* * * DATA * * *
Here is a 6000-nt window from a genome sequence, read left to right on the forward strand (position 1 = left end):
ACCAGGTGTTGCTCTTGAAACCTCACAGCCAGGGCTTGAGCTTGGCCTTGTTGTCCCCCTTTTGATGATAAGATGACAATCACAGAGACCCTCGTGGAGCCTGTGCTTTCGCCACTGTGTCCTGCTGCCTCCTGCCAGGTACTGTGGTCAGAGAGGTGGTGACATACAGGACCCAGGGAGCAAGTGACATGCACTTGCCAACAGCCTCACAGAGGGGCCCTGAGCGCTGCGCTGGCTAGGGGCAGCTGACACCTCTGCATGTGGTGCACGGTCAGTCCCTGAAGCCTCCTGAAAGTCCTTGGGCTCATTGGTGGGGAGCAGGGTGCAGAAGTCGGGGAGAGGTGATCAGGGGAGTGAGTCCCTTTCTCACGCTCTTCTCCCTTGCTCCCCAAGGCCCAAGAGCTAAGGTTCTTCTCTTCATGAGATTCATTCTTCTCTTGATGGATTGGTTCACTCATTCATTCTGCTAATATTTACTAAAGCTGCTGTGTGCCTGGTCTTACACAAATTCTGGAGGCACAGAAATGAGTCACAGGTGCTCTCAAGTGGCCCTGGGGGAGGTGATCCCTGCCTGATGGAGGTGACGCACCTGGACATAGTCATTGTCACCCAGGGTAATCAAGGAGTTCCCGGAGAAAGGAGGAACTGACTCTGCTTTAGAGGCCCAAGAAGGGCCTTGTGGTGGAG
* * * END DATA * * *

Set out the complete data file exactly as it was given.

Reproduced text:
Here is a 6000-nt window from a genome sequence, read left to right on the forward strand (position 1 = left end):
ACCAGGTGTTGCTCTTGAAACCTCACAGCCAGGGCTTGAGCTTGGCCTTGTTGTCCCCCTTTTGATGATAAGATGACAATCACAGAGACCCTCGTGGAGCCTGTGCTTTCGCCACTGTGTCCTGCTGCCTCCTGCCAGGTACTGTGGTCAGAGAGGTGGTGACATACAGGACCCAGGGAGCAAGTGACATGCACTTGCCAACAGCCTCACAGAGGGGCCCTGAGCGCTGCGCTGGCTAGGGGCAGCTGACACCTCTGCATGTGGTGCACGGTCAGTCCCTGAAGCCTCCTGAAAGTCCTTGGGCTCATTGGTGGGGAGCAGGGTGCAGAAGTCGGGGAGAGGTGATCAGGGGAGTGAGTCCCTTTCTCACGCTCTTCTCCCTTGCTCCCCAAGGCCCAAGAGCTAAGGTTCTTCTCTTCATGAGATTCATTCTTCTCTTGATGGATTGGTTCACTCATTCATTCTGCTAATATTTACTAAAGCTGCTGTGTGCCTGGTCTTACACAAATTCTGGAGGCACAGAAATGAGTCACAGGTGCTCTCAAGTGGCCCTGGGGGAGGTGATCCCTGCCTGATGGAGGTGACGCACCTGGACATAGTCATTGTCACCCAGGGTAATCAAGGAGTTCCCGGAGAAAGGAGGAACTGACTCTGCTTTAGAGGCCCAAGAAGGGCCTTGTGGTGGAG